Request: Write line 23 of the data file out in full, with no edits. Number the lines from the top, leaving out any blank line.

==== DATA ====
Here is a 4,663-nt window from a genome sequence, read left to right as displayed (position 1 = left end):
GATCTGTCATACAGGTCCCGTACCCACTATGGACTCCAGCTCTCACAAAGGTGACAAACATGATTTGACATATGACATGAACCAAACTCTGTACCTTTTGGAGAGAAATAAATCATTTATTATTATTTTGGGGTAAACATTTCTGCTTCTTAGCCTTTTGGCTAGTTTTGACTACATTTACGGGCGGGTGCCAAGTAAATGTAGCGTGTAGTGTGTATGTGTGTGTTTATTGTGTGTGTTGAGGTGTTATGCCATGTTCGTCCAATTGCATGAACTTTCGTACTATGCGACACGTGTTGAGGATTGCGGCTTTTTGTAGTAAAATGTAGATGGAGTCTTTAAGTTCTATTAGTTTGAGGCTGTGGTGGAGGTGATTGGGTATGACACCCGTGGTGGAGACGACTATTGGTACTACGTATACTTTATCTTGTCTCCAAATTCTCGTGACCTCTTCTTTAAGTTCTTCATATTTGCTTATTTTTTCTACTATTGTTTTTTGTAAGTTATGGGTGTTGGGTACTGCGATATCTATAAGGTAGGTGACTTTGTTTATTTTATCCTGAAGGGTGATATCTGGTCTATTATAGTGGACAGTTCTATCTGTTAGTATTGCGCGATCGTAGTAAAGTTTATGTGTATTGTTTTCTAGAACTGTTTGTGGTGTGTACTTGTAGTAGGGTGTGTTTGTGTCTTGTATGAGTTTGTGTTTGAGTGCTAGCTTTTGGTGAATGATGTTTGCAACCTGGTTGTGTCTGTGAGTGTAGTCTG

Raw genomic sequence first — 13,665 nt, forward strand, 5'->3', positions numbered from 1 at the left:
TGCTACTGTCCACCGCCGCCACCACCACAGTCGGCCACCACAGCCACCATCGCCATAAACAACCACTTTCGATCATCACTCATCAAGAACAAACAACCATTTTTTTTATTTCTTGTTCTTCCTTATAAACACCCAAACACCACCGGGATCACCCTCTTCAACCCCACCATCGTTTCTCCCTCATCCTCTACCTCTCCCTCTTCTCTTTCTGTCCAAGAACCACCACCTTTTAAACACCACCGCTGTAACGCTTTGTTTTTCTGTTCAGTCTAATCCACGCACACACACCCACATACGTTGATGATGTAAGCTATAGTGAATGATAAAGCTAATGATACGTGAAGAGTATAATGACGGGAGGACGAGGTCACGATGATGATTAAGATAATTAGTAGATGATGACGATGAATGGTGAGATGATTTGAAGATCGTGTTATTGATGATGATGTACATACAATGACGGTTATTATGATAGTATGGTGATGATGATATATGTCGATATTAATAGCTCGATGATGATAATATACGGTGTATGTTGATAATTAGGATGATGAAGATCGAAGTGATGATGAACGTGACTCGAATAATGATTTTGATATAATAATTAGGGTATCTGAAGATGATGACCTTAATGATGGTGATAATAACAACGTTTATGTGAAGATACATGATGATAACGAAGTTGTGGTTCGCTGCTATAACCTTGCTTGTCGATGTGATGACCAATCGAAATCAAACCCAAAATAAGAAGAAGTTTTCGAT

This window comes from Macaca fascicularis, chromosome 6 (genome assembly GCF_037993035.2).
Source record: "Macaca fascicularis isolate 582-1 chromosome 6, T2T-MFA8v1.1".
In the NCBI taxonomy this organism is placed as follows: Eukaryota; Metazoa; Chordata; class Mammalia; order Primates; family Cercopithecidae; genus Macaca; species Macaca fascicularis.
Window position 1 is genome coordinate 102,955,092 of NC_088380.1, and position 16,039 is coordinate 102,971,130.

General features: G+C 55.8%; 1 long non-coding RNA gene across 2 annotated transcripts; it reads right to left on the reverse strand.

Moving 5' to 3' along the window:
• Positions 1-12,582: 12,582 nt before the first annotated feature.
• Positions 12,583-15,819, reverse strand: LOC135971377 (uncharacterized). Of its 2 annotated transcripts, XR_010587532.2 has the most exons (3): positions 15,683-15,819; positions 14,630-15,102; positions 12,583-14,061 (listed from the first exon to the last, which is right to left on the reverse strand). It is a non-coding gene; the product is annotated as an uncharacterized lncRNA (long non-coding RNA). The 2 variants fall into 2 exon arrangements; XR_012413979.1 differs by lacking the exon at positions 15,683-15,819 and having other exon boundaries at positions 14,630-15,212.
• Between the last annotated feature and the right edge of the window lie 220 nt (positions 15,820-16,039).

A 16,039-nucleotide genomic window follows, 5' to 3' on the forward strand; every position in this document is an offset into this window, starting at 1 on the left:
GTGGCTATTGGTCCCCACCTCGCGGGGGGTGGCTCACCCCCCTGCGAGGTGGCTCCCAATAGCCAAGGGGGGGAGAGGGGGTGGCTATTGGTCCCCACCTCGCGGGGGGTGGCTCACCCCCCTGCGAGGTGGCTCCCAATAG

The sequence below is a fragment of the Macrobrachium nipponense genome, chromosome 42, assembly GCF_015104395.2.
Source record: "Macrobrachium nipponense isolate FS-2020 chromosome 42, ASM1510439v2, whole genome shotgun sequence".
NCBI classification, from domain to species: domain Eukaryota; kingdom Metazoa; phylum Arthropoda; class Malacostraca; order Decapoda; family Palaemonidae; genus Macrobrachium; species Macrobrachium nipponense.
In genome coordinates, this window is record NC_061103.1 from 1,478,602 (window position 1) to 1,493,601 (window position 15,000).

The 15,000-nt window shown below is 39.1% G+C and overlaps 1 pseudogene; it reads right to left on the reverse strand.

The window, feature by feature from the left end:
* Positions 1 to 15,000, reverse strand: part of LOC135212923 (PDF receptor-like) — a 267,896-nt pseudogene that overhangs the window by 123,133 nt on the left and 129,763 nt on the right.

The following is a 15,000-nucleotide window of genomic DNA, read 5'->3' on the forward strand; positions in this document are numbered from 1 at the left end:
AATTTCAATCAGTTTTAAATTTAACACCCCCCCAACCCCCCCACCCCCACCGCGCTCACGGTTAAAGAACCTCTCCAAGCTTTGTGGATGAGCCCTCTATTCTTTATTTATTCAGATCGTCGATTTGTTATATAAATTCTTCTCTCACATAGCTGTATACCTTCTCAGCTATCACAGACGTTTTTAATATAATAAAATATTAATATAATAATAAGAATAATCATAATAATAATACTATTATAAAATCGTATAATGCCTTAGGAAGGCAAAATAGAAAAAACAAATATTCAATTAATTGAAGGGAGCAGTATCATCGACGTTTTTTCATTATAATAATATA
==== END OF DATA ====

The following is a 15,000-nucleotide window of genomic DNA, read 5'->3' on the forward strand; positions in this document are numbered from 1 at the left end: